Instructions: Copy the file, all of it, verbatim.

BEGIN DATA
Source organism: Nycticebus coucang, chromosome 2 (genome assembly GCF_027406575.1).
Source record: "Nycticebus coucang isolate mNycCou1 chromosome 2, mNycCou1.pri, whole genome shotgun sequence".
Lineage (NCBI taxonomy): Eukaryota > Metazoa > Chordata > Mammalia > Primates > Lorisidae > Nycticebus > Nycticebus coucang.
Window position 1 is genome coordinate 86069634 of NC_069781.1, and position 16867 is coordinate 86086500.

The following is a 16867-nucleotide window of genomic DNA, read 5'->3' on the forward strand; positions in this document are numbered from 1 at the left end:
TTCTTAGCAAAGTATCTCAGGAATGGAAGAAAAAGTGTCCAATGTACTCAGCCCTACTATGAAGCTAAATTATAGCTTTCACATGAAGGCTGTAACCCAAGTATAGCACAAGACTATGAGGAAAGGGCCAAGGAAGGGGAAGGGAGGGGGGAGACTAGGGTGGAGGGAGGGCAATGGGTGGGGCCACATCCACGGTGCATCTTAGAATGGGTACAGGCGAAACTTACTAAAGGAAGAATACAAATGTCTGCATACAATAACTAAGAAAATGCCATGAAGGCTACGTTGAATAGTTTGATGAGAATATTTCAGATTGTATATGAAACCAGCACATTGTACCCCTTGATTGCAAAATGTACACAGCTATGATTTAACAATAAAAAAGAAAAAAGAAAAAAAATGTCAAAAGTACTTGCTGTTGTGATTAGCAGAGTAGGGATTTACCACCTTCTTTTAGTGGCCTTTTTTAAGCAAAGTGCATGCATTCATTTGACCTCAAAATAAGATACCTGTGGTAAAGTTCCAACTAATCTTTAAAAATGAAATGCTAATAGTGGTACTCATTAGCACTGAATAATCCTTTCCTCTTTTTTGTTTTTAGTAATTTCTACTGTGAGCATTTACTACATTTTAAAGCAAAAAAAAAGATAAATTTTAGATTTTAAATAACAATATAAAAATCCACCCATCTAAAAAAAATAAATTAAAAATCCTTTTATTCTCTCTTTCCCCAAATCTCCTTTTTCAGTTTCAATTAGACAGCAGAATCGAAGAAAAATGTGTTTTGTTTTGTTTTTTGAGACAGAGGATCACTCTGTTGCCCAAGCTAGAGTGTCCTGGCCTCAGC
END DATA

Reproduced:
Source organism: Nycticebus coucang, chromosome 2 (genome assembly GCF_027406575.1).
Source record: "Nycticebus coucang isolate mNycCou1 chromosome 2, mNycCou1.pri, whole genome shotgun sequence".
Lineage (NCBI taxonomy): Eukaryota > Metazoa > Chordata > Mammalia > Primates > Lorisidae > Nycticebus > Nycticebus coucang.
Window position 1 is genome coordinate 86069634 of NC_069781.1, and position 16867 is coordinate 86086500.

The following is a 16867-nucleotide window of genomic DNA, read 5'->3' on the forward strand; positions in this document are numbered from 1 at the left end:
TTCTTAGCAAAGTATCTCAGGAATGGAAGAAAAAGTGTCCAATGTACTCAGCCCTACTATGAAGCTAAATTATAGCTTTCACATGAAGGCTGTAACCCAAGTATAGCACAAGACTATGAGGAAAGGGCCAAGGAAGGGGAAGGGAGGGGGGAGACTAGGGTGGAGGGAGGGCAATGGGTGGGGCCACATCCACGGTGCATCTTAGAATGGGTACAGGCGAAACTTACTAAAGGAAGAATACAAATGTCTGCATACAATAACTAAGAAAATGCCATGAAGGCTACGTTGAATAGTTTGATGAGAATATTTCAGATTGTATATGAAACCAGCACATTGTACCCCTTGATTGCAAAATGTACACAGCTATGATTTAACAATAAAAAAGAAAAAAGAAAAAAAATGTCAAAAGTACTTGCTGTTGTGATTAGCAGAGTAGGGATTTACCACCTTCTTTTAGTGGCCTTTTTTAAGCAAAGTGCATGCATTCATTTGACCTCAAAATAAGATACCTGTGGTAAAGTTCCAACTAATCTTTAAAAATGAAATGCTAATAGTGGTACTCATTAGCACTGAATAATCCTTTCCTCTTTTTTGTTTTTAGTAATTTCTACTGTGAGCATTTACTACATTTTAAAGCAAAAAAAAAGATAAATTTTAGATTTTAAATAACAATATAAAAATCCACCCATCTAAAAAAAATAAATTAAAAATCCTTTTATTCTCTCTTTCCCCAAATCTCCTTTTTCAGTTTCAATTAGACAGCAGAATCGAAGAAAAATGTGTTTTGTTTTGTTTTTTGAGACAGAGGATCACTCTGTTGCCCAAGCTAGAGTGTCCTGGCCTCAGC